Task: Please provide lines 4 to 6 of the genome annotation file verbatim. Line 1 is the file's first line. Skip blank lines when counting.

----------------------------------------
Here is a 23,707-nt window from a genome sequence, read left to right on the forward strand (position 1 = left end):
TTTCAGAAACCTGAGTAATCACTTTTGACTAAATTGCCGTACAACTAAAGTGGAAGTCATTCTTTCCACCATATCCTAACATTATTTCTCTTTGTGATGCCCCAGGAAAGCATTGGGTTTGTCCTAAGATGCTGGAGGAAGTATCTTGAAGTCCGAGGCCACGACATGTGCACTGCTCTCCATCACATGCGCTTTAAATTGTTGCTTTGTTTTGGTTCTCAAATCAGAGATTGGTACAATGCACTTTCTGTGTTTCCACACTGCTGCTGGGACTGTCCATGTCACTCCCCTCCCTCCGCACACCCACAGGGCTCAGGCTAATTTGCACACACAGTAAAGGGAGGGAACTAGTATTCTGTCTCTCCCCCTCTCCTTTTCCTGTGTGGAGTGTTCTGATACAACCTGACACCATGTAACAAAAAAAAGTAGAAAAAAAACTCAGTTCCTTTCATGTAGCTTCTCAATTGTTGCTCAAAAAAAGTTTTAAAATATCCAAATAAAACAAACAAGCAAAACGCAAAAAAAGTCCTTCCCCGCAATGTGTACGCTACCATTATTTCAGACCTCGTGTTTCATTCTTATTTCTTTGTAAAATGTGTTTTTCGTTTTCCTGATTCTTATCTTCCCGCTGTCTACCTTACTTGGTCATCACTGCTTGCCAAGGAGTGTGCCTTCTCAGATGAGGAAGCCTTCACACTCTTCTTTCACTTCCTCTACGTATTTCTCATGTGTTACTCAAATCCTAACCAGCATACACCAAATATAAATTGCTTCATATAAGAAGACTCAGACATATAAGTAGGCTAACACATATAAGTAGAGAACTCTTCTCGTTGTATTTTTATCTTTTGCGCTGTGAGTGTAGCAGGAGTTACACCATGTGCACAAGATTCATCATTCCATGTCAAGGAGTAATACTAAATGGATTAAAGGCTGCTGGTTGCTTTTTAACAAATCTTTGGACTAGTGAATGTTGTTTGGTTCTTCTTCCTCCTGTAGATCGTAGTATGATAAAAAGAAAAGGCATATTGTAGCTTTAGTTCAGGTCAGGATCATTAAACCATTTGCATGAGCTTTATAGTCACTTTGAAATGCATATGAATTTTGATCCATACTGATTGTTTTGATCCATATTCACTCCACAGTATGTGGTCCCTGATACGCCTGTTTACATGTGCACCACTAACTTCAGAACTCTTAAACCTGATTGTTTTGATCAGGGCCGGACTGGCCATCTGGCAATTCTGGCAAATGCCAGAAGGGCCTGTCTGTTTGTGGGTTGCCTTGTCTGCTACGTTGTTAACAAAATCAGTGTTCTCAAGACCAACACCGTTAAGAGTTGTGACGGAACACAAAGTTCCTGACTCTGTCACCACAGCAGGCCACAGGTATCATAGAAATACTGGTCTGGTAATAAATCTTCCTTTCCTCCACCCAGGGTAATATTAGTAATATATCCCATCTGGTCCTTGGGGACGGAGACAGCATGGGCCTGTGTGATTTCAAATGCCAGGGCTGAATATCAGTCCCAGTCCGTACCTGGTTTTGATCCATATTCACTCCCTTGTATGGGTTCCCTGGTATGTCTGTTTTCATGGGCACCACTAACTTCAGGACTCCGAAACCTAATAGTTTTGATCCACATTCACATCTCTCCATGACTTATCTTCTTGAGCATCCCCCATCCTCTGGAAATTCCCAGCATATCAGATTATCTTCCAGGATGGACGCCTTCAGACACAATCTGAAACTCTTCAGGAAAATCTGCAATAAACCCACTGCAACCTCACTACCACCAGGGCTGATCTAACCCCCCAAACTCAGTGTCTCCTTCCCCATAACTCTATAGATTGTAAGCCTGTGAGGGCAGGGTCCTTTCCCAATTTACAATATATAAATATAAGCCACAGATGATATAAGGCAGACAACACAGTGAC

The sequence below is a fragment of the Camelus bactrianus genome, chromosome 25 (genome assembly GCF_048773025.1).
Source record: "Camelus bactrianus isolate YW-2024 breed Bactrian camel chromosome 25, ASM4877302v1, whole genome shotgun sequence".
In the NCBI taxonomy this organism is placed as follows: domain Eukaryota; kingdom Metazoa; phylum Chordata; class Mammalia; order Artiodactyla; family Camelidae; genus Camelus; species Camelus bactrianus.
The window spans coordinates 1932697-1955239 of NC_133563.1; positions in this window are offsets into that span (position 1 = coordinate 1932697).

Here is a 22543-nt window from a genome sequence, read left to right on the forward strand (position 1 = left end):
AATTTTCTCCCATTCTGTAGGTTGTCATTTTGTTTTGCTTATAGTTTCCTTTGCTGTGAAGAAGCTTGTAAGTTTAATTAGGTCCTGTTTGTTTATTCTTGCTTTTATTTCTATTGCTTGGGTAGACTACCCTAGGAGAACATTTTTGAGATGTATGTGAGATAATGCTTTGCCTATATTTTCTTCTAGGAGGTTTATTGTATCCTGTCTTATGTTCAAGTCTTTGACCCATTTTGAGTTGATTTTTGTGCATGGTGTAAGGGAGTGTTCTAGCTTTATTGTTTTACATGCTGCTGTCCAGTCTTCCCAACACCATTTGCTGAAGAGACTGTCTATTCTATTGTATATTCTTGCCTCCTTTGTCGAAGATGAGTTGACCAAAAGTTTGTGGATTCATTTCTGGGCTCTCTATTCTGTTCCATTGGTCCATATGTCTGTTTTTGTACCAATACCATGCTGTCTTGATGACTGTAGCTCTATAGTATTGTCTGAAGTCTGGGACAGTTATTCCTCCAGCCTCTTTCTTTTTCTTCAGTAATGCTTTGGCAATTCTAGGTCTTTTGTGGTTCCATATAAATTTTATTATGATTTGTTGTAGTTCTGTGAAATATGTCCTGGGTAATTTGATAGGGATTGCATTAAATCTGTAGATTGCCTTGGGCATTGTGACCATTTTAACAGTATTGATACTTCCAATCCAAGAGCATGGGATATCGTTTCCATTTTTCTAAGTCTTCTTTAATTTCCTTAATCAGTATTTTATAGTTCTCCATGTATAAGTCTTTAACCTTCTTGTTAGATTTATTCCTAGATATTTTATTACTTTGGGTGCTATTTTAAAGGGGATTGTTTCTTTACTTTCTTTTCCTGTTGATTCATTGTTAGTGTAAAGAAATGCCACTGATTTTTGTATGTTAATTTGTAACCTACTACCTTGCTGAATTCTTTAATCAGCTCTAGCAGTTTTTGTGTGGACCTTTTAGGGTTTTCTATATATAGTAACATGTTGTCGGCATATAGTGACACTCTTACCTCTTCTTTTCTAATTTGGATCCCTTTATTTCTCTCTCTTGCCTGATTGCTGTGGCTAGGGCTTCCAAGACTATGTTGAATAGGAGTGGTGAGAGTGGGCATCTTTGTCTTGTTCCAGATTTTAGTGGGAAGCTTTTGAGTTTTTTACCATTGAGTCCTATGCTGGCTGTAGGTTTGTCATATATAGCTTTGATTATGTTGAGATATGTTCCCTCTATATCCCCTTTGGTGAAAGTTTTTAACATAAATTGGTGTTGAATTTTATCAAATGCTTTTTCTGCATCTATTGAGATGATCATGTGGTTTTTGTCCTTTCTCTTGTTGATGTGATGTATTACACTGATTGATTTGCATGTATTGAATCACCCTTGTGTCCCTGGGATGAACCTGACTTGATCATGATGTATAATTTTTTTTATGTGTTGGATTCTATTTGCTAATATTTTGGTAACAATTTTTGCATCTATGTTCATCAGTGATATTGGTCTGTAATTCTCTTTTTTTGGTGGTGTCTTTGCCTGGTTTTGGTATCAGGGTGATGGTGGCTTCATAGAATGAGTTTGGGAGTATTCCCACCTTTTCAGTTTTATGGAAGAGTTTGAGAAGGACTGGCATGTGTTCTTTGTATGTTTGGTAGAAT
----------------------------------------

Source record: "Camelus bactrianus isolate YW-2024 breed Bactrian camel chromosome 25, ASM4877302v1, whole genome shotgun sequence".
In the NCBI taxonomy this organism is placed as follows: domain Eukaryota; kingdom Metazoa; phylum Chordata; class Mammalia; order Artiodactyla; family Camelidae; genus Camelus; species Camelus bactrianus.
The window spans coordinates 1932697-1955239 of NC_133563.1; positions in this window are offsets into that span (position 1 = coordinate 1932697).